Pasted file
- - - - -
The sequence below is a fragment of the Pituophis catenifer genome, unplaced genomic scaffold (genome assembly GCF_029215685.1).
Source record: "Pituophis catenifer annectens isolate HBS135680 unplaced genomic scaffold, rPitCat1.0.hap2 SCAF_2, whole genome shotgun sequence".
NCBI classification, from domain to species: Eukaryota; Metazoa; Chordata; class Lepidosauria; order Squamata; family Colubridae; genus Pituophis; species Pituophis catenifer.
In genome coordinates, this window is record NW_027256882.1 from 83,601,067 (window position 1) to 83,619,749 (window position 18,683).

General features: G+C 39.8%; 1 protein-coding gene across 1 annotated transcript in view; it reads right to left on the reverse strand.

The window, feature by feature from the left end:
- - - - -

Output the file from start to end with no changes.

The sequence below is a fragment of the Pituophis catenifer genome, unplaced genomic scaffold (genome assembly GCF_029215685.1).
Source record: "Pituophis catenifer annectens isolate HBS135680 unplaced genomic scaffold, rPitCat1.0.hap2 SCAF_2, whole genome shotgun sequence".
NCBI classification, from domain to species: Eukaryota; Metazoa; Chordata; class Lepidosauria; order Squamata; family Colubridae; genus Pituophis; species Pituophis catenifer.
In genome coordinates, this window is record NW_027256882.1 from 83,601,067 (window position 1) to 83,619,749 (window position 18,683).

General features: G+C 39.8%; 1 protein-coding gene across 1 annotated transcript in view; it reads right to left on the reverse strand.

The window, feature by feature from the left end: